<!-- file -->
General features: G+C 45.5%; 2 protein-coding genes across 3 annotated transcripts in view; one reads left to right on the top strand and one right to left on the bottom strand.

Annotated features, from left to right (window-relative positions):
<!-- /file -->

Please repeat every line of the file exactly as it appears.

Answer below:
General features: G+C 45.5%; 2 protein-coding genes across 3 annotated transcripts in view; one reads left to right on the top strand and one right to left on the bottom strand.

Annotated features, from left to right (window-relative positions):